5 ways to slowly but surely become a millionaire

by Nick on January 11, 2012

Slowly but SurelyOver the last 20 years (1992 through 2011) we’ve had a bunch of ups and downs.  HUGE ones (think tech bubble in early 2000s and the Great Recession).  Despite those ups and downs the Dow Jones Industrial Average has averaged a return of 9.4% during that time, including dividends. 

I know that return seems outrageously high right now, but we’re in the middle of a tough time.  If I asked you what you thought the expected return would be after three years of 33% returns, you would probably not kill me for saying 9.4%, right?  So let’s just go with the actual 20-year return.  Here are five things that you can do now to position yourself to retire a millionaire assuming you invest the money in an account that mirrors that 9.4% return.  Remember you don’t need to beat that return, just match it.  A DJIA index fund would have done the trick over the last 20 years.  And Dave Ramsey thinks a long-term 9.4% is low.  So let’s go with the 9.4%.
So you want to slowly save a million dollars.  Here’s how:
1.      Max out a Roth IRA every year.  A Roth IRA maximum contribution is $5,000 if you’re under 50.  Approximate years until you’re a millionaire: 33.
2.      Sell your car, buy a clunker and continue to make your car payment to yourself.  According to Dave Ramsey, the average car payment is $475 per month.  Approximate years until you’re a millionaire:  31.
3.      Start now and just auto-invest $500 per month.  Yes, now.  Open a new window and set up an auto-withdraw from your checking to a low-fee index fund and choose to reinvest the dividends.  Even if you spend every other penny you earn, but get the 9.4% return on this money, the approximate years until you’re a millionaire are just 31.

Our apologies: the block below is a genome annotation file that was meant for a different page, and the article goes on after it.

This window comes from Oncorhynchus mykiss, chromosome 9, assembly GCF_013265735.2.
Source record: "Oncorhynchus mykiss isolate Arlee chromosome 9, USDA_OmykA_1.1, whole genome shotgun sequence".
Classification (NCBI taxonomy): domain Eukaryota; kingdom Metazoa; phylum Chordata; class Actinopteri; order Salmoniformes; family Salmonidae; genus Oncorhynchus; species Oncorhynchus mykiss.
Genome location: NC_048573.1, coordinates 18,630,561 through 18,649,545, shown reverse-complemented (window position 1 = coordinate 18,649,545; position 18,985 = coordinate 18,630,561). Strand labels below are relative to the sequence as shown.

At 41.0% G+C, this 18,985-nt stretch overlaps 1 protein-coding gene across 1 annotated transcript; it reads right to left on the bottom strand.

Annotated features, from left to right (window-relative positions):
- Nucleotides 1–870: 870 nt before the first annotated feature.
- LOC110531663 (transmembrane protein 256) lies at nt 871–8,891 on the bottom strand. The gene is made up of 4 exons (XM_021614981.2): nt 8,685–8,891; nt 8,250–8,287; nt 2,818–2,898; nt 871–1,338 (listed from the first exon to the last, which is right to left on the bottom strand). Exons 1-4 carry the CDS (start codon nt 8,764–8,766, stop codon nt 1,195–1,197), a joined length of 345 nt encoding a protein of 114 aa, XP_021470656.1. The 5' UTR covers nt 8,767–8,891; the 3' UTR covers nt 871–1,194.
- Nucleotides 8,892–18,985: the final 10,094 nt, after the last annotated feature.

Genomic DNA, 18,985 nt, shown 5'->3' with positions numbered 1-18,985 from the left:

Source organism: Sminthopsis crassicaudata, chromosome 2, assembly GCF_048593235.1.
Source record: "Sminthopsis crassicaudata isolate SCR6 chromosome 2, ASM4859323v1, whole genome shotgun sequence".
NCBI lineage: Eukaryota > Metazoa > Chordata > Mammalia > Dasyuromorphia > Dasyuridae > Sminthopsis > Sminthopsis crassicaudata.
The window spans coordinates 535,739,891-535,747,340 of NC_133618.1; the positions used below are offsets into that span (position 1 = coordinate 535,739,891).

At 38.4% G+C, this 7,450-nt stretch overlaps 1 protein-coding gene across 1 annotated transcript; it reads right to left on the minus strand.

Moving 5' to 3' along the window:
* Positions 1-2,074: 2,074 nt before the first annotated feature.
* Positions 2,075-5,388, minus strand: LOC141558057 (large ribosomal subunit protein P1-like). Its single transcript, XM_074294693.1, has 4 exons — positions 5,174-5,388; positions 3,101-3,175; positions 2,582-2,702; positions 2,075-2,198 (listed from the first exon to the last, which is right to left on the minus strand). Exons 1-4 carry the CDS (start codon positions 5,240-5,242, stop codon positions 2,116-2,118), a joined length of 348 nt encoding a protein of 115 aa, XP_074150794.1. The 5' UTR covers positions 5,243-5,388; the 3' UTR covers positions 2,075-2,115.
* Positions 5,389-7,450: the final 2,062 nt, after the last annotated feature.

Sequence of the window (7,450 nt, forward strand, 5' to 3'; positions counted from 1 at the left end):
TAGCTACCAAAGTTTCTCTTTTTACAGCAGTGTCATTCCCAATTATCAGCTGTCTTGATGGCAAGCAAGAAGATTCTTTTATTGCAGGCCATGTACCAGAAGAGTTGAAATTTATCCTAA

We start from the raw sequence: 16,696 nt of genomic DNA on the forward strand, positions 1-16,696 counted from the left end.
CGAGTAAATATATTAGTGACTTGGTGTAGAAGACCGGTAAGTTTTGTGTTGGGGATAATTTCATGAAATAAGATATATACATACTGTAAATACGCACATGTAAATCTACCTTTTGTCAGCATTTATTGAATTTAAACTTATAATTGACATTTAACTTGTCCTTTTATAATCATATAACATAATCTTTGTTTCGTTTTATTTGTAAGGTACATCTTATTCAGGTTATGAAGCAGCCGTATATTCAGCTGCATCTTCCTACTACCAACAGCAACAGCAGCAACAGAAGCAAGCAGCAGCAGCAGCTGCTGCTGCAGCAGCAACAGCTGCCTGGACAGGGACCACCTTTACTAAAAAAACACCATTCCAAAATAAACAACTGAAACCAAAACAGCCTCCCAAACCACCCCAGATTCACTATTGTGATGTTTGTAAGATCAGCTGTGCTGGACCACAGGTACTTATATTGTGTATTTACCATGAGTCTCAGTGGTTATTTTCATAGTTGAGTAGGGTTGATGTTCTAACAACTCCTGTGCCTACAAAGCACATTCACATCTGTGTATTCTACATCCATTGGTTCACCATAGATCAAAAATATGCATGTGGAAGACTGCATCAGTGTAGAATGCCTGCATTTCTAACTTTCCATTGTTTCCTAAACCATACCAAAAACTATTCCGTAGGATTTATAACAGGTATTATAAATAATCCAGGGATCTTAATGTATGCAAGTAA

4.      Max out your 401(k).  I like this one a lot, especially if you have a match.  It’s not the best retirement option because of higher fees and fewer investment options, but because you set this up with your employer and have it come out of your check before the direct deposit even hits your bank, it’s easy for people to set up.  The annual max is $17,000.  Approximate years until you’re a millionaire:  20.
5.      Get a “million-dollar part-time job.”  This is really fun.  It’s not as “easy” as the others because it is time consuming.  But the idea is to get a job working 10 hours per week doing something you love or something where you can be social and enjoy the people around you.  If you can earn $100 per week doing this and invest it all automatically that’s $5,200 per year.  When people ask you why you got a second job, just let them know it’s your “million-dollar part-time job.”


BONUS:  Do all of these.  This is tougher and takes a strong commitment from you and your family.  But most of them are relatively easy, auto-pilot investments.  They’re a way for you to “trick” your mind into saving more and spending less. 


If you can manage to max out your 401(k) and a Roth IRA, auto-invest $500 per month, get rid of your car payment, paying yourself that amount instead, and get a million-dollar part-time job making $100 per week and invest that money with a 9.4% return (reinvesting the dividends) the approximate time until you’re a millionaire is just 13 years. 
Remember, to do all of these, it’s a lot of money (you’re investing almost $40,000 per year!).  But only one of these takes any significant time (the part-time job).  The others are just auto-pilot and spending less.  If you don’t think you can save that much try running a budget with no debt payments (other than your home) and subtract $3,000 per month from your take home pay for your “2025 Millionaire” fund.  I think you’ll find that it’s pretty doable with no payments.  So if you’re in debt you have to kick it into high gear and get out. 


Go ahead and rip me as unrealistic for suggesting doing all of these or earning 9.4% in the comments, but don’t forget that any one of these can slowly make you a millionaire and the 9.4% is a real number…

Remember, the picture is a snail.  It’s not a Ferrari.  We’re talking about slow and steady savings and investing over the loooooooong term.

Until next time, put your credit card down and slowly step away from the mall!

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Image: m_bartosch / FreeDigitalPhotos.net

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